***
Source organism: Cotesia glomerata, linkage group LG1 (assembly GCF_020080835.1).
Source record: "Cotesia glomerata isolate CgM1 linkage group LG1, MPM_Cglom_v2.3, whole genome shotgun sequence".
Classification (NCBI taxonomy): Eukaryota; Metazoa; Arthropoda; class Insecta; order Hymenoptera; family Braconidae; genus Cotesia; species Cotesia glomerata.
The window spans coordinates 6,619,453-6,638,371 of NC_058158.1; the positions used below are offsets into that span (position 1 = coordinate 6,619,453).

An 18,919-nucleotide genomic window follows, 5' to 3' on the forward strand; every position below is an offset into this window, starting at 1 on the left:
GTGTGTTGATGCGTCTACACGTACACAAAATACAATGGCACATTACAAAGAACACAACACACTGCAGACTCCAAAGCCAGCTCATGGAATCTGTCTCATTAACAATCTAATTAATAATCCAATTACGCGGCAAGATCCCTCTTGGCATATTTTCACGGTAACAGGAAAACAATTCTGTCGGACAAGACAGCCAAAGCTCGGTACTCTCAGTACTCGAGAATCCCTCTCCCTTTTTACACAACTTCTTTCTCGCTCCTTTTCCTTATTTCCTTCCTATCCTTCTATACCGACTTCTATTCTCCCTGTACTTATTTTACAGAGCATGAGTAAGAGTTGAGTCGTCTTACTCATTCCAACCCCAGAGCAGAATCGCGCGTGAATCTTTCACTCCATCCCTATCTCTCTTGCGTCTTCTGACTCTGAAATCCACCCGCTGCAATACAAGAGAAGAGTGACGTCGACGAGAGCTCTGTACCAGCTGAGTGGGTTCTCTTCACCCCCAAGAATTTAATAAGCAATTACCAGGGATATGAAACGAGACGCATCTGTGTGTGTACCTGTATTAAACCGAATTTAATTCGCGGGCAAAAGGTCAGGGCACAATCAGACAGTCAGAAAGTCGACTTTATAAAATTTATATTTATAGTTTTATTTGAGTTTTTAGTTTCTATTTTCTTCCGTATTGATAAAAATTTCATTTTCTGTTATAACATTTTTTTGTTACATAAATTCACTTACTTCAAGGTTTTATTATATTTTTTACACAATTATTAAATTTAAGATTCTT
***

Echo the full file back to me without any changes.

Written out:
Source organism: Cotesia glomerata, linkage group LG1 (assembly GCF_020080835.1).
Source record: "Cotesia glomerata isolate CgM1 linkage group LG1, MPM_Cglom_v2.3, whole genome shotgun sequence".
Classification (NCBI taxonomy): Eukaryota; Metazoa; Arthropoda; class Insecta; order Hymenoptera; family Braconidae; genus Cotesia; species Cotesia glomerata.
The window spans coordinates 6,619,453-6,638,371 of NC_058158.1; the positions used below are offsets into that span (position 1 = coordinate 6,619,453).

An 18,919-nucleotide genomic window follows, 5' to 3' on the forward strand; every position below is an offset into this window, starting at 1 on the left:
GTGTGTTGATGCGTCTACACGTACACAAAATACAATGGCACATTACAAAGAACACAACACACTGCAGACTCCAAAGCCAGCTCATGGAATCTGTCTCATTAACAATCTAATTAATAATCCAATTACGCGGCAAGATCCCTCTTGGCATATTTTCACGGTAACAGGAAAACAATTCTGTCGGACAAGACAGCCAAAGCTCGGTACTCTCAGTACTCGAGAATCCCTCTCCCTTTTTACACAACTTCTTTCTCGCTCCTTTTCCTTATTTCCTTCCTATCCTTCTATACCGACTTCTATTCTCCCTGTACTTATTTTACAGAGCATGAGTAAGAGTTGAGTCGTCTTACTCATTCCAACCCCAGAGCAGAATCGCGCGTGAATCTTTCACTCCATCCCTATCTCTCTTGCGTCTTCTGACTCTGAAATCCACCCGCTGCAATACAAGAGAAGAGTGACGTCGACGAGAGCTCTGTACCAGCTGAGTGGGTTCTCTTCACCCCCAAGAATTTAATAAGCAATTACCAGGGATATGAAACGAGACGCATCTGTGTGTGTACCTGTATTAAACCGAATTTAATTCGCGGGCAAAAGGTCAGGGCACAATCAGACAGTCAGAAAGTCGACTTTATAAAATTTATATTTATAGTTTTATTTGAGTTTTTAGTTTCTATTTTCTTCCGTATTGATAAAAATTTCATTTTCTGTTATAACATTTTTTTGTTACATAAATTCACTTACTTCAAGGTTTTATTATATTTTTTACACAATTATTAAATTTAAGATTCTT